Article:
On a sad note, anthropologist Fernando Coronil passed away after battling cancer. For a very moving and personal account, see “A Tribute to Fernando Coronil” by Genese Sodikoff.
I had recently discussed Coronil’s critique of Scott in the Anthropology and government planning blog-post. An original thinker for Latin Americanists and many others. There are some nice reflections on Coronil at Craig Calhoun’s blog-post “One of Fernando Coronil’s Last Wonderful Essays” which has a link to a pdf of reflections on the left, Utopia, and Latin America.
Also out from Laurent Dubois, posting at Duke University Press, “A Tribute to Fernando Coronil.” Dubois has a great discussion of Coronil’s introductory essay for Cuban Counterpoint: Tobacco and Sugar by Fernando Ortiz, which was also the first essay I read by Coronil. From the Norwegian Latin American Research Network, “In Memory of Fernando Coronil.” From Gary Wilder at the CUNY Graduate Center, “In Memoriam: Fernando Coronil.”
Para hispanohablantes, ver “Fernando Coronil: distinguido intelectual venezolano falleció en Nueva York” y “Aporrea: Muere en Nueva York Fernando Coronil.”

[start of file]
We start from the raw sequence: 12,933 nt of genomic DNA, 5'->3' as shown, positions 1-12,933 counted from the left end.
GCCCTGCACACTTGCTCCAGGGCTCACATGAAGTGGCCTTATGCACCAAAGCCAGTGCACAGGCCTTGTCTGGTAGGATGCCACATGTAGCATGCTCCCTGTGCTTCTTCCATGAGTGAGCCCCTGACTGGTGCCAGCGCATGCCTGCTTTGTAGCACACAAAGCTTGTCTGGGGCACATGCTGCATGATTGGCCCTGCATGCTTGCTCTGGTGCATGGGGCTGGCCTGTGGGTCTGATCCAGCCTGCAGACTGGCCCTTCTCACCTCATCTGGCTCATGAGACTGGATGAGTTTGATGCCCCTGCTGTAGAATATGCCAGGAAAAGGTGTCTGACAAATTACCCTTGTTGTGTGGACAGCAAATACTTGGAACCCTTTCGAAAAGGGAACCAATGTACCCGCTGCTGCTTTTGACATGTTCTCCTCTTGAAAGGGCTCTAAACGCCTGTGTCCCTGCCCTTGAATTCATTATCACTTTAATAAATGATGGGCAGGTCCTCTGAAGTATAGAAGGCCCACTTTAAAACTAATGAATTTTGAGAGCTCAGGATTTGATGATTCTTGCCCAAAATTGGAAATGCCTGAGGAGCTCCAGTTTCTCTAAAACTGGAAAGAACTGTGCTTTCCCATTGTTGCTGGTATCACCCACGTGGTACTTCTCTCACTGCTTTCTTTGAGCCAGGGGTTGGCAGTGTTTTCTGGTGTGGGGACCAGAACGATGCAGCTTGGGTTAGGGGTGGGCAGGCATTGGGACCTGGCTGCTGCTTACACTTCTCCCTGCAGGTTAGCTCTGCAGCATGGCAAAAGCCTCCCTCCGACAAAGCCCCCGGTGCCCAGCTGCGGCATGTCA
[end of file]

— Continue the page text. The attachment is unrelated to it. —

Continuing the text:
Fernando Coronil will be missed–he worked toward the moral optimism of anthropology promoted by this blog. As others have, I quote from the final paragraph of “The Future in Question: History and Utopia in Latin America (1989-2010):”
Of course, given the unequal structures of power within which this leftward turn has taken place, it is possible that its new imaginings may be co-opted or crushed. But given that these imaginaries now unite South and North in a politics that fuses the pursuit of well-being and sheer global survival, it is likely that a counterpoint between the embers of the past and the poetry of the future will continue to conjure up images of worlds free from the horrors of history. Politics will remain a battle of desires waged on an uneven terrain. But as long as people find themselves without a safe and dignified home in the world, utopian dreams will continue to proliferate, energizing struggles to build a world made of many worlds, where people can dream their futures without fear of waking up. (2011:264)
For more analysis of this essay, see “The Future of the Left, and a Tribute to Fernando Coronil” at Facile Gestures.